A Simple and Easy Preschool Homeschool Routine
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Coming up with a preschool homeschool routine that engages your child but also allows you to give your attention to your other children can be challenging.
I know it was a bit overwhelming for me when we first started, however, several months in and we’ve found our groove.
If you’re a mom wishing to start homeschooling your preschooler but are not sure how to fit it into your day, this may just be what you’re looking for, so keep reading…
How to Start Homeschooling Your Preschooler
Before we started homeschooling a few months ago, we had done absolutely no formal school work with our son.
He played all day every day. Any learning he had picked up was just through every day living.
While we were excited to start school with him, I wanted to make sure that it was fun and engaging, especially because we were starting him young.
There’s really no need for any kind of formal education until closer to age 6-7.
The whole “they need preschool so they’re prepared for kindergarten” is something that our society has fostered. It isn’t actually going to impact them where it really counts – which is what they’ll be able to achieve once they’re adults.
We didn’t start homeschooling our son at age 4 to prepare him for the next stage in schooling, but simply because we felt he was ready.
So how did we start?
Gradually…and with an open mind.
We introduced a little bit more every week until we found what worked best.
Our Curriculum Choices
The curriculum was one of the things that I spent the most time researching.
I wanted something wholesome but not overly intense.
You can read more about what curriculum we’re using in this post, but our biggest focus has been reading and literature.
We won’t be starting math until next year.
Getting Out of the Classroom Mindset
A huge thing that many homeschooling moms get tripped up with is living in the classroom mindset, especially if you yourself attended traditional school.
The issue with running your homeschool just like a classroom is its lack of flexibility.
We have our son who is 4, a 3-year old daughter, and a 1-year old daughter.
There are some subjects that aren’t all that difficult to teach with a baby around, but there are others that are more challenging.
Being stuck in the mentality of having to run things on a classroom schedule just wasn’t going to work for us.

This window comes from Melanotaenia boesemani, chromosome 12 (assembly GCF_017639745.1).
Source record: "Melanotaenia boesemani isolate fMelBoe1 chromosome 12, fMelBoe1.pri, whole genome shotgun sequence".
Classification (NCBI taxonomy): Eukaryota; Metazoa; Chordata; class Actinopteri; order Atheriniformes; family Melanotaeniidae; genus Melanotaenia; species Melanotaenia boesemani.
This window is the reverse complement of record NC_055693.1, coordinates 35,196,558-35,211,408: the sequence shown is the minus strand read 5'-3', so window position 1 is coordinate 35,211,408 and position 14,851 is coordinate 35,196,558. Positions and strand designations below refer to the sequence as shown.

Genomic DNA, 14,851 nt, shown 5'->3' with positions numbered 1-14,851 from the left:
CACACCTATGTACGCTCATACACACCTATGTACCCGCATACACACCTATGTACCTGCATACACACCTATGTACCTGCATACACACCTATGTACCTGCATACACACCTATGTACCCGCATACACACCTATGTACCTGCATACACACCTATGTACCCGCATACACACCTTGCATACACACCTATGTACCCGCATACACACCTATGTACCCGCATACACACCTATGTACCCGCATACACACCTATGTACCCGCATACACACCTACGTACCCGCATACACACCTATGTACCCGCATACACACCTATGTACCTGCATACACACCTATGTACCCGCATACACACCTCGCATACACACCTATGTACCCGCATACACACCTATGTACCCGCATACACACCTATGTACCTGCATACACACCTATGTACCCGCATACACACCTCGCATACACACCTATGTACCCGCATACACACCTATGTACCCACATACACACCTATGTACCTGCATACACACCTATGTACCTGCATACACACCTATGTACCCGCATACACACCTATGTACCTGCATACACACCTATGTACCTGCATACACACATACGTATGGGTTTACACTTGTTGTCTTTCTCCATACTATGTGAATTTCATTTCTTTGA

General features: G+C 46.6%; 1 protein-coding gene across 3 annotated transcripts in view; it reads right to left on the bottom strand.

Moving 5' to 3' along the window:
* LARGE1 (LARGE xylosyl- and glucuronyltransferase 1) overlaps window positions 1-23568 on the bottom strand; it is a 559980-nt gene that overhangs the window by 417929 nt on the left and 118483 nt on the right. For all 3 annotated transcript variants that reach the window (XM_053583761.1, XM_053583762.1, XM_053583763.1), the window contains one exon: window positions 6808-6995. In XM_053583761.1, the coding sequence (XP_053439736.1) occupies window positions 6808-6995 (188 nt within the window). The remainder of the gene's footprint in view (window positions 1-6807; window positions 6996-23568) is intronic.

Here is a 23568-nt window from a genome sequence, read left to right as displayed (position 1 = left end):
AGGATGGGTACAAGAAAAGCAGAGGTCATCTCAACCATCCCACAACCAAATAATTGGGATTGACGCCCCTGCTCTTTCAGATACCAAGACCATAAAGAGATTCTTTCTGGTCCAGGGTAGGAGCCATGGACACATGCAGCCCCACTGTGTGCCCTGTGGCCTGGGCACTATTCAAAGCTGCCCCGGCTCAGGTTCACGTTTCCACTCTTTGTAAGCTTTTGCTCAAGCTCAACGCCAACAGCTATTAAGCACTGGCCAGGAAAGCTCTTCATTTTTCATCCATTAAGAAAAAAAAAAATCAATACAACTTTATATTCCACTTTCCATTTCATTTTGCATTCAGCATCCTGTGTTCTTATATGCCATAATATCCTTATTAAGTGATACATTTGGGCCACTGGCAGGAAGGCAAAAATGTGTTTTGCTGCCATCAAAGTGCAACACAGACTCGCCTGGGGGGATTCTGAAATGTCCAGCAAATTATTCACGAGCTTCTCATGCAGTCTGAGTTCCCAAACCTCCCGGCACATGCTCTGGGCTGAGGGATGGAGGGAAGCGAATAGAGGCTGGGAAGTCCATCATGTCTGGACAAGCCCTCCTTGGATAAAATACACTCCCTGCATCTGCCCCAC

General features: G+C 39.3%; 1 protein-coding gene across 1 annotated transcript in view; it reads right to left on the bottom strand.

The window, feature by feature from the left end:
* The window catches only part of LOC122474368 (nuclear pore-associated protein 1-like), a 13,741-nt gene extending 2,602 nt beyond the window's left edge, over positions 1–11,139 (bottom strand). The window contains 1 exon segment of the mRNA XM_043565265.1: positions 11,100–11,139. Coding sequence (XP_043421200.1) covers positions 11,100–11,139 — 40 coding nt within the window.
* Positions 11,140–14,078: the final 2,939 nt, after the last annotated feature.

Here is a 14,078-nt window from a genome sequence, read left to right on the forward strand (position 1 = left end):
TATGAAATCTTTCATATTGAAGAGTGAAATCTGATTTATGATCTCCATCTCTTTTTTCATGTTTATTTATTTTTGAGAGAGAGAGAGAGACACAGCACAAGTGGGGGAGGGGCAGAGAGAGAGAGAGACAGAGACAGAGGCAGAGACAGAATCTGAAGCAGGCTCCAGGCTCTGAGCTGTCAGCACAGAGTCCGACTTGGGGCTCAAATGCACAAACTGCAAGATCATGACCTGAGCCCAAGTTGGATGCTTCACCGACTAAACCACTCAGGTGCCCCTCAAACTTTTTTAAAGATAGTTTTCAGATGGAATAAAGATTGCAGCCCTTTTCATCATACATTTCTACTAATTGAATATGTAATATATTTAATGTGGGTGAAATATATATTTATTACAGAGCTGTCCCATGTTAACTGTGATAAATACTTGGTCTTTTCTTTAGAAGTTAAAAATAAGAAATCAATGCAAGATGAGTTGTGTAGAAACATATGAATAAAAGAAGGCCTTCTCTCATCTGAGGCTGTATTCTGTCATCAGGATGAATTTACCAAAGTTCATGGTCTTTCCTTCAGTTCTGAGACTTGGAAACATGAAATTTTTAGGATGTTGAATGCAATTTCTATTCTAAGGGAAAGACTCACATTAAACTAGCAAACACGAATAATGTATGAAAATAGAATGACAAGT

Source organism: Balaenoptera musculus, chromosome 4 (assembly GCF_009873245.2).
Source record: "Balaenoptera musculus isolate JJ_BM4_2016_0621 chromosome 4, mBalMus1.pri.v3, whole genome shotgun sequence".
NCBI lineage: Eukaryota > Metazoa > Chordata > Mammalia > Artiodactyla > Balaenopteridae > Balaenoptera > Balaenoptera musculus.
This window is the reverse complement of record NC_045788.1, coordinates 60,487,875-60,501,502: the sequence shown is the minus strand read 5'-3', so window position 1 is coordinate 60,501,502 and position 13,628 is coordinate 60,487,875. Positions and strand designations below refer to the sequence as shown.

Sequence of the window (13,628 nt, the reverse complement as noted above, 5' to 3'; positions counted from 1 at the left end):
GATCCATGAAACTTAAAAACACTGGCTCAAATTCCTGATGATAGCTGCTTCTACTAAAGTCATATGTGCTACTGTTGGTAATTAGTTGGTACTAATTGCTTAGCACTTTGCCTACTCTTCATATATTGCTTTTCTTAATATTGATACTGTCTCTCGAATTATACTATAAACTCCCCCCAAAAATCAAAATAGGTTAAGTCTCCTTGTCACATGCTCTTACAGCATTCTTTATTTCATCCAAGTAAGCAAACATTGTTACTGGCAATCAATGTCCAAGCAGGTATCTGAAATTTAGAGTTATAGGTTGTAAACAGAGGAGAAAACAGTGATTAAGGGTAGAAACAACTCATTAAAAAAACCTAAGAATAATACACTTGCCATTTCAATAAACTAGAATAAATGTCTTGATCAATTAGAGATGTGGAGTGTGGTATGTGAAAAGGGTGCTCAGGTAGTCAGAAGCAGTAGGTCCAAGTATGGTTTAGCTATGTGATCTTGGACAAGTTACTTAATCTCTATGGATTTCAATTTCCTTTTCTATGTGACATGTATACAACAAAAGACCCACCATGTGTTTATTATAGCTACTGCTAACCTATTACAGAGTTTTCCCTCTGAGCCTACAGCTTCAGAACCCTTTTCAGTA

School doesn’t have to start at a specific time. It also doesn’t even have to be done all in one sitting. In fact, I know of some homeschoolers that do school in the afternoon/evening instead of in the morning.
Once I got my head around how to fit schoolwork into our day without worrying about a specific classroom schedule, it really helped.
Our Typical Preschool Homeschool Routine
Let me share with you what our typical homeschool day looks like:
8 AM – I do Bible & literature read aloud to the children while they eat their breakfast
10 AM – I help Jack with Reading Eggs while the baby is napping and little sis is doing Independent Playtime.
10:15 AM – Both older kids grab a snack and then we sit down to do some school (baby is still napping). Jack does a lesson or two from The Good & The Beautiful Pre K Language Arts while Annie colours a picture.
6:30 PM – I take Jack and we sit quietly together and go through a lesson from the book Teach Your Child to Read in 100 Easy Lessons. He also reads a page or two from the Abeka Beginner Book set.
All in all, we do maybe an hour of school total per day and it works super well. Often times during his afternoon quiet time, Jack will do another lesson from Reading Eggs because he loves it so much.
If I didn’t work then I could easily do Jack’s school with him from 1-3 PM, but as well as having to work, that’s also my break during the day where all the kids are quiet and occupied.
Once the baby stops having a morning nap, I will transition her to Independent Playtime and we’ll likely stick with a similar homeschool schedule.
The Benefits of Starting Slowly
As I mentioned previously, there’s no rush to get your kid to sit down for a full school day. There will come a time for that (although, probably never exactly like a traditional school).
There are so many benefits of starting off slowly.
You can really foster a love for learning. By getting to know your child and how they’re coping with the information you’re giving them, you can make the decision to pull back or push them on.
When we first started Jack he could only really make it through half a lesson. Now, just a few months later he is more than happy to power through 2 lessons a day.
He loves school and while there are definitely times where he shows frustration (don’t we all when we’re learning something new?!) by going slowly it has helped to strengthen his character and trust that he is able to do more than he gives himself credit.
I wasn’t sure how homeschooling would look for us or how I would feel about it. Thus far, all I’ve felt is joy and excitement watching my child grow in leaps and bounds. I can’t imagine missing out on this.